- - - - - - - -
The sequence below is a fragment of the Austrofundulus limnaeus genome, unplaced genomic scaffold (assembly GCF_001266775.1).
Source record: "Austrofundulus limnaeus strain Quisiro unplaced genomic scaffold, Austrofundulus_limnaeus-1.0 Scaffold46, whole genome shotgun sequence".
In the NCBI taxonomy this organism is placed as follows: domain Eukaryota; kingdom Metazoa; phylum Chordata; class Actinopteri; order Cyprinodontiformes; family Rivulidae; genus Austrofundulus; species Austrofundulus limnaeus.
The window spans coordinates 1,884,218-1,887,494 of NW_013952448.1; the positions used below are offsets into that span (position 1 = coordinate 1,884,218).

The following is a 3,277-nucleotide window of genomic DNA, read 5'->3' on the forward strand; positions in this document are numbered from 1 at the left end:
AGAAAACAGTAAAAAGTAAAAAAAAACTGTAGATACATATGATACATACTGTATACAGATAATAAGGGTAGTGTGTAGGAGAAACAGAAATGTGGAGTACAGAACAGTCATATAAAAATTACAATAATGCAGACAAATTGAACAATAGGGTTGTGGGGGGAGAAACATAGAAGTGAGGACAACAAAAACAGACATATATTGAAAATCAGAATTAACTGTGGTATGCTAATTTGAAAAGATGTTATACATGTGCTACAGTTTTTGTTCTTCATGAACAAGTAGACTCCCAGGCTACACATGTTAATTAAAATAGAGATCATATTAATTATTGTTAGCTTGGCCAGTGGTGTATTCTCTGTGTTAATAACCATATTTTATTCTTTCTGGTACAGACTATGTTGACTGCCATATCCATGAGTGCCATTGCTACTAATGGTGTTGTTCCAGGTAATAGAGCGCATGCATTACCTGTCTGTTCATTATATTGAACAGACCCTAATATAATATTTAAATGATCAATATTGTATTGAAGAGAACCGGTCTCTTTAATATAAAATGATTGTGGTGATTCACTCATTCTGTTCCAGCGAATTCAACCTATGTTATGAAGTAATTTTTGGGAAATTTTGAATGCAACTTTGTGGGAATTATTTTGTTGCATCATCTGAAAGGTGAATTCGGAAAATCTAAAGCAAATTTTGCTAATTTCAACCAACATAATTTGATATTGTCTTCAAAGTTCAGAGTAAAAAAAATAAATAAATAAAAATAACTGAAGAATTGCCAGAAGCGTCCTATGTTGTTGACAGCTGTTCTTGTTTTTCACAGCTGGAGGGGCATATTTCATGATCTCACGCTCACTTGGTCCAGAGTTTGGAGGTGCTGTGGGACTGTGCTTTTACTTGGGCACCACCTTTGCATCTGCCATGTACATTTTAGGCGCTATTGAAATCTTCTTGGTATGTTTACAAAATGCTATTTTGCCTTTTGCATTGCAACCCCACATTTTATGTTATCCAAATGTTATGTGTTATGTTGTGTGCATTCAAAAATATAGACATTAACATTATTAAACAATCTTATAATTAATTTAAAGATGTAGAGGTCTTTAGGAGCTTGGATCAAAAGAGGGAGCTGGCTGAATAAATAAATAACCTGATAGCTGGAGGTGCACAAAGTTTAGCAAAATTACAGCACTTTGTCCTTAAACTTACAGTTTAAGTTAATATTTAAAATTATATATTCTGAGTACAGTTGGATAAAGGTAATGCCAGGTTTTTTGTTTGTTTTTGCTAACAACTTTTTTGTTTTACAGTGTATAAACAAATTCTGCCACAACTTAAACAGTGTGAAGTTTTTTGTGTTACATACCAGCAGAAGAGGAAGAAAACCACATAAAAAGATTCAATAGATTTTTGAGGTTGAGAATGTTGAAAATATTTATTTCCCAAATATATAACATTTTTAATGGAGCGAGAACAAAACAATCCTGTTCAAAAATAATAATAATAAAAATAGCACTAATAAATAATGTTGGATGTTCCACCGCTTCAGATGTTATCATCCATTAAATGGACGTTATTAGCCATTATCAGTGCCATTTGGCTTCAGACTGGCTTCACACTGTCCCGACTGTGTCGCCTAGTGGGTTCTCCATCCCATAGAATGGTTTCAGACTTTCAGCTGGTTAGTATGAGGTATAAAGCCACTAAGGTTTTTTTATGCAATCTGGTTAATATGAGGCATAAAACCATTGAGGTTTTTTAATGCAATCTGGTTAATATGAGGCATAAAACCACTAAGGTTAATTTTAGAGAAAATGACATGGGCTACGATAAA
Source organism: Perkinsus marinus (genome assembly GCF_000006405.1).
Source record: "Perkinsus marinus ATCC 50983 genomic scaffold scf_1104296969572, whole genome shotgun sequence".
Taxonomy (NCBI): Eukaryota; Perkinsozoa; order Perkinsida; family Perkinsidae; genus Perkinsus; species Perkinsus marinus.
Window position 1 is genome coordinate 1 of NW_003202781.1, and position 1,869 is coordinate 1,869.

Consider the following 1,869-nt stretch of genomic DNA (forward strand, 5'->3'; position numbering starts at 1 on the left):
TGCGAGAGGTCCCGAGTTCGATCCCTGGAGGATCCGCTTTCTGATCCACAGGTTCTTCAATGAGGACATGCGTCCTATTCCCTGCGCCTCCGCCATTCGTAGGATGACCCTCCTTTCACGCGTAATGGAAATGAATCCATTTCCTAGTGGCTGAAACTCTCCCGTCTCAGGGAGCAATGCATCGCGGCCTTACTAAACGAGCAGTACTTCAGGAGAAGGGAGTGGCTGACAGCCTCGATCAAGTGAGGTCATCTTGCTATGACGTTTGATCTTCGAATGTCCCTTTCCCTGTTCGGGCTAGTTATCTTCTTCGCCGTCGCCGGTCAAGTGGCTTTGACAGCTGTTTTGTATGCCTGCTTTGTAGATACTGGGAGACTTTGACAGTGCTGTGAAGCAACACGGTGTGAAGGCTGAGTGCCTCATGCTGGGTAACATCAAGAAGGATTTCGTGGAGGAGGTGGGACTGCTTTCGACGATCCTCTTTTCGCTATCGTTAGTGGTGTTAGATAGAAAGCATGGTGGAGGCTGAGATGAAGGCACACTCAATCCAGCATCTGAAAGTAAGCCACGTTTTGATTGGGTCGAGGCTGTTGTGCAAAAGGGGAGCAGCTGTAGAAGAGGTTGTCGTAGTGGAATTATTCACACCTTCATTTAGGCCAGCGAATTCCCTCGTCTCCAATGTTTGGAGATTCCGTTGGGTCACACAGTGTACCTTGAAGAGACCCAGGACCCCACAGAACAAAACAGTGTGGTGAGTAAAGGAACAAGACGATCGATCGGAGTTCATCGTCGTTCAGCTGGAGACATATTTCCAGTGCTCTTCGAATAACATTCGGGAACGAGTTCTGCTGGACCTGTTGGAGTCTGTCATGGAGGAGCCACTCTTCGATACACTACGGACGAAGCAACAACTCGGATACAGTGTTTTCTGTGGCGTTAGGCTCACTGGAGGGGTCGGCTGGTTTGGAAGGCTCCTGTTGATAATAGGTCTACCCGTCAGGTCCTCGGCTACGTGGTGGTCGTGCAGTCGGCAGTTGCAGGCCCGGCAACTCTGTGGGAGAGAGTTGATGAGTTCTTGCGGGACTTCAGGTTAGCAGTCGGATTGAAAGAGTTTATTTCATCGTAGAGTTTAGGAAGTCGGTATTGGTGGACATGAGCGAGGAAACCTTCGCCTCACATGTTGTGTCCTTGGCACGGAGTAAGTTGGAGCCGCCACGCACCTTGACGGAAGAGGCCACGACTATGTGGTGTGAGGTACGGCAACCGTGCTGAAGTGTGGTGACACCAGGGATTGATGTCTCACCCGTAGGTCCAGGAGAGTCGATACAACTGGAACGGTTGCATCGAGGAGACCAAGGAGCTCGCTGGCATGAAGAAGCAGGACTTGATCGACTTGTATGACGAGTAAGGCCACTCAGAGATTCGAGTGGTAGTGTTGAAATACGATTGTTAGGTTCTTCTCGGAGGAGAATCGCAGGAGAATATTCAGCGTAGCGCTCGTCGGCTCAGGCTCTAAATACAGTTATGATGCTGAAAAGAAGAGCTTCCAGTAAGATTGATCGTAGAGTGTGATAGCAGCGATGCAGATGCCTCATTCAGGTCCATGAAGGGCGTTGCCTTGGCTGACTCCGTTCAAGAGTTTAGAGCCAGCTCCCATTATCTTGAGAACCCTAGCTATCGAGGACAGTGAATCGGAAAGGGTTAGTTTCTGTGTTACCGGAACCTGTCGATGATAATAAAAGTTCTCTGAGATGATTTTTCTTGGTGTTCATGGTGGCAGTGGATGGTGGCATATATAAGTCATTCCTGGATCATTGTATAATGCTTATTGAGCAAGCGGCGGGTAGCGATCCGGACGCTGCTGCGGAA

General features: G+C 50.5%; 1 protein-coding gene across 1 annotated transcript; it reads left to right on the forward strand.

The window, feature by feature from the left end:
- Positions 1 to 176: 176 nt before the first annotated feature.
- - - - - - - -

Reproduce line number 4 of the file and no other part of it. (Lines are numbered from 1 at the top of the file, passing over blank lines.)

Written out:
The window spans coordinates 1,884,218-1,887,494 of NW_013952448.1; the positions used below are offsets into that span (position 1 = coordinate 1,884,218).